Hailed by the New York Review of Science Fiction as “a writer of considerable talent,” Louise Marley takes us into the life of a young woman who—spurred by a quest for justice—braves the world outside her sheltered existence…
In the final few years of the twenty-first century, life in Paris is quiet for Ebriel Serique and her family. They live protected by the glass walls of their skyscraper apartment, safe from the poverty-stricken inhabitants in countries on the other side of the Line of Partition. Talented, comfortable, and content, Ebriel never questions her life. Until one day, her husband and daughter go sailing, and are murdered by terrorists who claim their yacht had crossed the Line.
Driven by grief and a hunger for justice, Ebriel ventures beyond the confines of her charmed life to confront the truth about the way the world is run. She is now a resistance fighter, a maquisarde, as the old Corsicans put it, against her own deceitful government. And while she never would have suspected it, Ebriel discovers that deep inside, she has the courage for anything—even violence…
From Publishers Weekly:
. . . a literate, musically informed story of personal courage and fortitude in the face of evil that will appeal to all who root for the underdog. . . Marley’s writing is lyrical and persuasive.
. . . Marley reinvents the World War II French resistance movement in a future world in which the Line of Partition separates the haves from the have-nots, a Line which totally blockades traffic, trade, and even medical aid. Have-not nations are supposedly rife with plague, fallout, and war after the economic crash when oil reserves ran out . . . Flutist Ebriel Serique lives with her husband and daughter in Paris and doesn’t think too often about the other side of the Line. Then husband and daughter are murdered, supposedly because their yacht crossed the Line with medical supplies. InCo gives Ebriel no answers, and when she reveals her situation on an underground network, she is incarcerated and kept dosed with tranquilizers. But a secret resistance movement led by a badly crippled, charismatic scientist frees her, and through fierce action, Ebriel rediscovers the ability to care and love. Marley never lets polemic overwhelm plot in this passionate story.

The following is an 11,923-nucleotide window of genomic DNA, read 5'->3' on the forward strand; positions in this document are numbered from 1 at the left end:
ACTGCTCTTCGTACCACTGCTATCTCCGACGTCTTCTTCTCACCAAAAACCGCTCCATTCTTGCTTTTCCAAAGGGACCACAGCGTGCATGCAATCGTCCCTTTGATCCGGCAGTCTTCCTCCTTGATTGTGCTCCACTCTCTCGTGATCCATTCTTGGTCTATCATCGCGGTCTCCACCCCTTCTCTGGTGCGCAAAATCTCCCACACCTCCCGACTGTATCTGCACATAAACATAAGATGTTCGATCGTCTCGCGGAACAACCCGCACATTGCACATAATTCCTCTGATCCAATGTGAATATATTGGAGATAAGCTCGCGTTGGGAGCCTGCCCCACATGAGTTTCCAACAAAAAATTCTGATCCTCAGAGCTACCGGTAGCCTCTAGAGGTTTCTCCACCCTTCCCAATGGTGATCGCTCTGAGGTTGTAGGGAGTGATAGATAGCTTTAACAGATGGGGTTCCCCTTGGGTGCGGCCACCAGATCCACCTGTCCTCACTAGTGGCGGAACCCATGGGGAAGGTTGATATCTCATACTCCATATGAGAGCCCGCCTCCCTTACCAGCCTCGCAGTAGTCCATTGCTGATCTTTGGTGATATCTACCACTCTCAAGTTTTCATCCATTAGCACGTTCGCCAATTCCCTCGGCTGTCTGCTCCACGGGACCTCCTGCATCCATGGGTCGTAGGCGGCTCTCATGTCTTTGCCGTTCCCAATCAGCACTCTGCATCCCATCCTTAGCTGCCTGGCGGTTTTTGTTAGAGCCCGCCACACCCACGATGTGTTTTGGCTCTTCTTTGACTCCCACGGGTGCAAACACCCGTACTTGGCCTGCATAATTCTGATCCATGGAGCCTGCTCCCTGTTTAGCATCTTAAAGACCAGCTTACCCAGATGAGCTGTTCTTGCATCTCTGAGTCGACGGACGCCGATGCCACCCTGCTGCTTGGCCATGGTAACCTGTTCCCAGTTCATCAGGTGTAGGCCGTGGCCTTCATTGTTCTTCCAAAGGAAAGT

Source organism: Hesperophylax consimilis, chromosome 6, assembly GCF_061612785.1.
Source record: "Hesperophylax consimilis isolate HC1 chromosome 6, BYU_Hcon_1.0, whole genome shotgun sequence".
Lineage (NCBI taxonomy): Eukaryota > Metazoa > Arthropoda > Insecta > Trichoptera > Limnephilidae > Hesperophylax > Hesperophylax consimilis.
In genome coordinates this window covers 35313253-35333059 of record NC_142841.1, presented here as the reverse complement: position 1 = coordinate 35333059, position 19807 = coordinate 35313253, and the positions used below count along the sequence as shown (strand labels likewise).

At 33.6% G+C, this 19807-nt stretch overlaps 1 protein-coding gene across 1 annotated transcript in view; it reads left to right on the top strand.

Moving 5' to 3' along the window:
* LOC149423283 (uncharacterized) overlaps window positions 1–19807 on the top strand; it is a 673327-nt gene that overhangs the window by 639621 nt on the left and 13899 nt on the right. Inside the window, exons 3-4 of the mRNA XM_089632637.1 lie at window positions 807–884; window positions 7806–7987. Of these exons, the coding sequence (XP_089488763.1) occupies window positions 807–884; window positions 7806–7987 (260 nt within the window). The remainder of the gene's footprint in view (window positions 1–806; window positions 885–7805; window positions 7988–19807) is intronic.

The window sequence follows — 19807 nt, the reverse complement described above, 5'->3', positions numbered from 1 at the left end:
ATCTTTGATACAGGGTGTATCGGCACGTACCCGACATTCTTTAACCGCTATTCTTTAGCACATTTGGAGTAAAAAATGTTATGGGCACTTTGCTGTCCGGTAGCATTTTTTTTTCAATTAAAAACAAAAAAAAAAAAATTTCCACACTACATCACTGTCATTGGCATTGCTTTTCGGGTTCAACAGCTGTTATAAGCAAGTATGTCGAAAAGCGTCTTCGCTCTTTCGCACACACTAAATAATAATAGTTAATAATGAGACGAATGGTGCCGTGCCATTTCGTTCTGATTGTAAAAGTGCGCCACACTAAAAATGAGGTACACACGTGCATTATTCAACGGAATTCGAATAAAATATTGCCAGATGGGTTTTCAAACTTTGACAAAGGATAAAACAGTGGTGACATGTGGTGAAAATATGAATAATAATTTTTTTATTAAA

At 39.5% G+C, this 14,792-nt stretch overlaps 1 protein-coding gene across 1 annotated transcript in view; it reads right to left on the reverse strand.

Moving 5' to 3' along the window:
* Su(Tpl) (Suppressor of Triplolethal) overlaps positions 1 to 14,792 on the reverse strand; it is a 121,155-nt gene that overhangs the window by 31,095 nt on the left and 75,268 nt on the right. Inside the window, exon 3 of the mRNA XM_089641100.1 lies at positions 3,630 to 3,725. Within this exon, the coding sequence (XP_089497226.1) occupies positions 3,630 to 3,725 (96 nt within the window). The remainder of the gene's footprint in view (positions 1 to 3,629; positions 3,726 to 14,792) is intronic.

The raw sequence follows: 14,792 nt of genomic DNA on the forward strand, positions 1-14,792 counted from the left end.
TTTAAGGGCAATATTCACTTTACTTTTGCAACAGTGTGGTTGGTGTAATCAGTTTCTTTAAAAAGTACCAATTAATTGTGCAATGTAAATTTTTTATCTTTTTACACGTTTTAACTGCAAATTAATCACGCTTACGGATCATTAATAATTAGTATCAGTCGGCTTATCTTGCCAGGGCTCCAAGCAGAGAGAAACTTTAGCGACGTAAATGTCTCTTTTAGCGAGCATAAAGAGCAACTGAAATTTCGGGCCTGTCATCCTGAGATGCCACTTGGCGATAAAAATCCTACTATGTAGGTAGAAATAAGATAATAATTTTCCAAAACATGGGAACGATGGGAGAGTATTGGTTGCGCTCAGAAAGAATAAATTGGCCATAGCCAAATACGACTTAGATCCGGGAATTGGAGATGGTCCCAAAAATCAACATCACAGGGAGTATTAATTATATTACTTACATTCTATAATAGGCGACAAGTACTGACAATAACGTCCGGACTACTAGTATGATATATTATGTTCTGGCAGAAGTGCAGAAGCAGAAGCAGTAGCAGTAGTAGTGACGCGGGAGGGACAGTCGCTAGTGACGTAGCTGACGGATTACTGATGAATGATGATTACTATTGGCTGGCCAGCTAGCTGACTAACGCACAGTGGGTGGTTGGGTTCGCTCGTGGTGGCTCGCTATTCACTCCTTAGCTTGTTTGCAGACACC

—Roberta Johnson, American Library Association
From Library Journal:
. . . When Parisian flautist Ebriel Serique loses her husband and daughter in a terrorist attack, she seeks justice from InCo, the global agency that rules the civilized world, only to find her protest rewarded by imprisonment in a mental institution as part of a government cover-up. After a group of resistance fighters rescues Ebriel and introduces her to a movement known as the Chain, she discovers her true goal in life–the liberation of her world from a tyranny of politics and technology. The author of The Glass Harmonica weaves a complex tale of one woman’s struggle against a corrupt regime. Set in the near future, this fast-paced, thought-provoking novel belongs in most libraries. Copyright 2002 Cahners Business Information.
The Maquisarde is, first and foremost, a novel about abandonment: powerful nations abandoning the weak, government leaders choosing not to help their citizens, even individual parents who desert their children. . . Marley has a way of infusing tragic characters with a sense of purpose and emergent hope, and her portrait of Ebriel is that of a woman in motion . . . The Maquisarde offers a palette of emotions and reactions, including unexpected moments of brightness and splashes of romantic sensibility.
. . . This is the story of a woman who undergoes a change from an elitist into a revolutionary, a person who comes to symbolize to the world that there is a change needed in the world order. Louise Marley has an uncanny ability to make the reader feel that the events in The Maquisarde are really unfolding, sort of like turning the pages of the Neverending Story. The heroine makes mistakes, learns from them, and gets a second chance at happiness. Readers will admire her grit, determination, and courage, but mostly appreciate Ms. Marley’s ability to paint a picture of a world turned much colder and nastier than Dickens’ worst nightmare.
From Barnes and Noble.com:
Louise Marley’s first hardcover release is a surprisingly moving novel about a young woman’s desperate quest for justice. . . what begins as a high-energy story of international political intrigue and top secret military operations turns into a very touching tale about one woman’s journey of healing and self-discovery. Marley succeeds in not only weaving a brilliantly complex tale with realistic, flawed characters, but also in touching the reader on an emotional level.